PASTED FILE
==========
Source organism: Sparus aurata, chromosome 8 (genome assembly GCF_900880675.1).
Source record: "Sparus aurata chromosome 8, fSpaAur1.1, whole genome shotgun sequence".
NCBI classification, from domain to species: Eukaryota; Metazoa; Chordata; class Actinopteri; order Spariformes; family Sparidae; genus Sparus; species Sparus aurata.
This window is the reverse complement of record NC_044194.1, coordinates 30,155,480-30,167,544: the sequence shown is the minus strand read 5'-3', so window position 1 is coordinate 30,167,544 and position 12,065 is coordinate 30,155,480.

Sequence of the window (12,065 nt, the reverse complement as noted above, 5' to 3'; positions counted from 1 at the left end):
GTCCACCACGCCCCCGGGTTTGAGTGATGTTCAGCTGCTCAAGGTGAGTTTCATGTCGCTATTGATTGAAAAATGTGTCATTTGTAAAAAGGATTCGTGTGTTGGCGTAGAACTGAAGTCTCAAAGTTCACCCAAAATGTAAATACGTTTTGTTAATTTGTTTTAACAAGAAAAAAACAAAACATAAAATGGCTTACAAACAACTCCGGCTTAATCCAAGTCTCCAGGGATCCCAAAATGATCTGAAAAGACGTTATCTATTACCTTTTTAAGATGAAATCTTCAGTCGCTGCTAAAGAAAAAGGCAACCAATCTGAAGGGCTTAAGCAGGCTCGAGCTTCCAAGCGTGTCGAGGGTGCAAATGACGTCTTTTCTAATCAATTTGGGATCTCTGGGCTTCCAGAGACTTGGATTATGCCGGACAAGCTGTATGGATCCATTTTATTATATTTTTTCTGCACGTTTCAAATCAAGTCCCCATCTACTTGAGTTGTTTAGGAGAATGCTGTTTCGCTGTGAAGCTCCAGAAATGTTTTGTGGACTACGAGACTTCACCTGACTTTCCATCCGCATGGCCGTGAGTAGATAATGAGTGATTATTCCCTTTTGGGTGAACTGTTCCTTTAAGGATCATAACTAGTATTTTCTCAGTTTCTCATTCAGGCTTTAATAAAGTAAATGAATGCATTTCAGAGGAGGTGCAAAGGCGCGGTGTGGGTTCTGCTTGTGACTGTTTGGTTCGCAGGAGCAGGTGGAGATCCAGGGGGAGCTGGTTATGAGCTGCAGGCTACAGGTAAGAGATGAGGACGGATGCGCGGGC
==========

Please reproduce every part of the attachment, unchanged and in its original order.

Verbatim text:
Source organism: Sparus aurata, chromosome 8 (genome assembly GCF_900880675.1).
Source record: "Sparus aurata chromosome 8, fSpaAur1.1, whole genome shotgun sequence".
NCBI classification, from domain to species: Eukaryota; Metazoa; Chordata; class Actinopteri; order Spariformes; family Sparidae; genus Sparus; species Sparus aurata.
This window is the reverse complement of record NC_044194.1, coordinates 30,155,480-30,167,544: the sequence shown is the minus strand read 5'-3', so window position 1 is coordinate 30,167,544 and position 12,065 is coordinate 30,155,480.

Sequence of the window (12,065 nt, the reverse complement as noted above, 5' to 3'; positions counted from 1 at the left end):
GTCCACCACGCCCCCGGGTTTGAGTGATGTTCAGCTGCTCAAGGTGAGTTTCATGTCGCTATTGATTGAAAAATGTGTCATTTGTAAAAAGGATTCGTGTGTTGGCGTAGAACTGAAGTCTCAAAGTTCACCCAAAATGTAAATACGTTTTGTTAATTTGTTTTAACAAGAAAAAAACAAAACATAAAATGGCTTACAAACAACTCCGGCTTAATCCAAGTCTCCAGGGATCCCAAAATGATCTGAAAAGACGTTATCTATTACCTTTTTAAGATGAAATCTTCAGTCGCTGCTAAAGAAAAAGGCAACCAATCTGAAGGGCTTAAGCAGGCTCGAGCTTCCAAGCGTGTCGAGGGTGCAAATGACGTCTTTTCTAATCAATTTGGGATCTCTGGGCTTCCAGAGACTTGGATTATGCCGGACAAGCTGTATGGATCCATTTTATTATATTTTTTCTGCACGTTTCAAATCAAGTCCCCATCTACTTGAGTTGTTTAGGAGAATGCTGTTTCGCTGTGAAGCTCCAGAAATGTTTTGTGGACTACGAGACTTCACCTGACTTTCCATCCGCATGGCCGTGAGTAGATAATGAGTGATTATTCCCTTTTGGGTGAACTGTTCCTTTAAGGATCATAACTAGTATTTTCTCAGTTTCTCATTCAGGCTTTAATAAAGTAAATGAATGCATTTCAGAGGAGGTGCAAAGGCGCGGTGTGGGTTCTGCTTGTGACTGTTTGGTTCGCAGGAGCAGGTGGAGATCCAGGGGGAGCTGGTTATGAGCTGCAGGCTACAGGTAAGAGATGAGGACGGATGCGCGGGC